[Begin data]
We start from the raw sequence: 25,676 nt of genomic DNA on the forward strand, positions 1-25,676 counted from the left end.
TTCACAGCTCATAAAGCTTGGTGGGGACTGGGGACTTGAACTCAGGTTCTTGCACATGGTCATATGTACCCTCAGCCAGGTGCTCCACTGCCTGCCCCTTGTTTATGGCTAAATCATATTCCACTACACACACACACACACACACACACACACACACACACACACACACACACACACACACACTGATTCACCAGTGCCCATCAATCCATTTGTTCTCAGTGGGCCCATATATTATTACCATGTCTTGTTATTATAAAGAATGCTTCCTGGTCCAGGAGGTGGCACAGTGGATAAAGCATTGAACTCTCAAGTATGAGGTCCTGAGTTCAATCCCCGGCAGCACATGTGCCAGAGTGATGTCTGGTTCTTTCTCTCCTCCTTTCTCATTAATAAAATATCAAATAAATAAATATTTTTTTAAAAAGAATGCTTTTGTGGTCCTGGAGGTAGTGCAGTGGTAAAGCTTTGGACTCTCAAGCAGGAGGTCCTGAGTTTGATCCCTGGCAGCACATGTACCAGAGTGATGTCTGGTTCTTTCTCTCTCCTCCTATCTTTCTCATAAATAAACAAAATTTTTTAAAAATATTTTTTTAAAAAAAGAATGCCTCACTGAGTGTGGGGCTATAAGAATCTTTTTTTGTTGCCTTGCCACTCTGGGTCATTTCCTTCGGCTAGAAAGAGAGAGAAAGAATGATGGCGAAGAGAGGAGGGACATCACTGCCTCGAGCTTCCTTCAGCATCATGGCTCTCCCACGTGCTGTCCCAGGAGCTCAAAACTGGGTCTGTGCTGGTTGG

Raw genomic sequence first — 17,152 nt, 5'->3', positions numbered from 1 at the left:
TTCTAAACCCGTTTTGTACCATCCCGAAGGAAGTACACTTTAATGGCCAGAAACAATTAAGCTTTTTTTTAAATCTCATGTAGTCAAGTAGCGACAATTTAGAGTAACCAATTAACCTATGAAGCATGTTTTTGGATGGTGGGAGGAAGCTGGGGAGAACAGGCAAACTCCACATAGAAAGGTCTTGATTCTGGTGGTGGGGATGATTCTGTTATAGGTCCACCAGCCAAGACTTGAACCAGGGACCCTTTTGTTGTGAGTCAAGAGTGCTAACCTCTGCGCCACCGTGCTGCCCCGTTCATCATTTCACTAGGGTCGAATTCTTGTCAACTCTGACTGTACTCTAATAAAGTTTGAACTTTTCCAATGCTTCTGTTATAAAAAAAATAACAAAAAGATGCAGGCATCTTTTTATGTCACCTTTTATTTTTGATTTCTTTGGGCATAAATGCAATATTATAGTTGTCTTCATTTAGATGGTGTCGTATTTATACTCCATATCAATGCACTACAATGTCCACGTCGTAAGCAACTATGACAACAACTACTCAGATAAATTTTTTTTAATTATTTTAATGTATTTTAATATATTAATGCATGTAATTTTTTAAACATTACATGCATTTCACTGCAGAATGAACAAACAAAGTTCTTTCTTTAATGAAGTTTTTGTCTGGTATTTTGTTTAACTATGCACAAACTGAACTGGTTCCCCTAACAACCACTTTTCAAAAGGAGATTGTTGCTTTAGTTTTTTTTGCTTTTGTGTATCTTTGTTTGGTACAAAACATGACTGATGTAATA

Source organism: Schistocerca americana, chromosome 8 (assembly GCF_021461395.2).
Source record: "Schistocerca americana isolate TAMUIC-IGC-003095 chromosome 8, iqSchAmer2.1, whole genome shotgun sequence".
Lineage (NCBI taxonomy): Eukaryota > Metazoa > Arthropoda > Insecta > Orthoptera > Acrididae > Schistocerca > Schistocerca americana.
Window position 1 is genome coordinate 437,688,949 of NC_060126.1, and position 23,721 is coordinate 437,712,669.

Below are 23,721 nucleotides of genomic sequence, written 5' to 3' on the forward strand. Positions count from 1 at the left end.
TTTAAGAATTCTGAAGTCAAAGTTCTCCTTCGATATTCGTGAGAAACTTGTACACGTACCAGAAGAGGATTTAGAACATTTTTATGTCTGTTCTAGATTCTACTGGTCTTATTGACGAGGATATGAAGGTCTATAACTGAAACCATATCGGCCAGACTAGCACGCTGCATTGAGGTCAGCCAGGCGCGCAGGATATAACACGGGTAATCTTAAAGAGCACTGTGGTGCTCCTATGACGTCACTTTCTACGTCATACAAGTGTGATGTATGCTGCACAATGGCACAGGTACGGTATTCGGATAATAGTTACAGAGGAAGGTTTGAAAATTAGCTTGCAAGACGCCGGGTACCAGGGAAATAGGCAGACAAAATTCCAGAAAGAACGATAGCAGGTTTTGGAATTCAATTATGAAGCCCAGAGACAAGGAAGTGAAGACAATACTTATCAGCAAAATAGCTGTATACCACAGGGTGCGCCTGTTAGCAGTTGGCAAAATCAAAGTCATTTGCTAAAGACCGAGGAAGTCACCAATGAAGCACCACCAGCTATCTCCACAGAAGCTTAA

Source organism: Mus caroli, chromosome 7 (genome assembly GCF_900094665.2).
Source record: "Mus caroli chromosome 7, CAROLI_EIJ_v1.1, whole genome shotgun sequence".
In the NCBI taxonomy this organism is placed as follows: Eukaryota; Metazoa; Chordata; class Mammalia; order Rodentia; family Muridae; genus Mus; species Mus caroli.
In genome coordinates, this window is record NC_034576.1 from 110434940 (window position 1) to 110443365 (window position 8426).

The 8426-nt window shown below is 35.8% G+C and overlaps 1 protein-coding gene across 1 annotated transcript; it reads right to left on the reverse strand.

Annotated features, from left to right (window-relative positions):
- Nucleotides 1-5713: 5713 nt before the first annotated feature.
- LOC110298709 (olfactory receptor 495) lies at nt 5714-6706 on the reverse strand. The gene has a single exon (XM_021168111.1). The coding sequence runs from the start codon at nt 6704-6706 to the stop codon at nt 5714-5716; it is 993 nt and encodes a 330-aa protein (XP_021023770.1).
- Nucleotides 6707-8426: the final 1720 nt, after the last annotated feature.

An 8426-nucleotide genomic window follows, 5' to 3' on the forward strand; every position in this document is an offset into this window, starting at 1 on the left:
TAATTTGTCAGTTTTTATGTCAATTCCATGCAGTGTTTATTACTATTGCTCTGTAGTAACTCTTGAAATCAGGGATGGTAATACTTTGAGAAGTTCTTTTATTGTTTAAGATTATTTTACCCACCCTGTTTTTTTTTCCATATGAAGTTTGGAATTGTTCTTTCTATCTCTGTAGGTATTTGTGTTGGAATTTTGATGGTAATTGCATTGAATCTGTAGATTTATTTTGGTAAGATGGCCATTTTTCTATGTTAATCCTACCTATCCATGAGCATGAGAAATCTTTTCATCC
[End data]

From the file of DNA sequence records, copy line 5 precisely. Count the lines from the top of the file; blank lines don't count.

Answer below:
Source organism: Schistocerca americana, chromosome 8 (assembly GCF_021461395.2).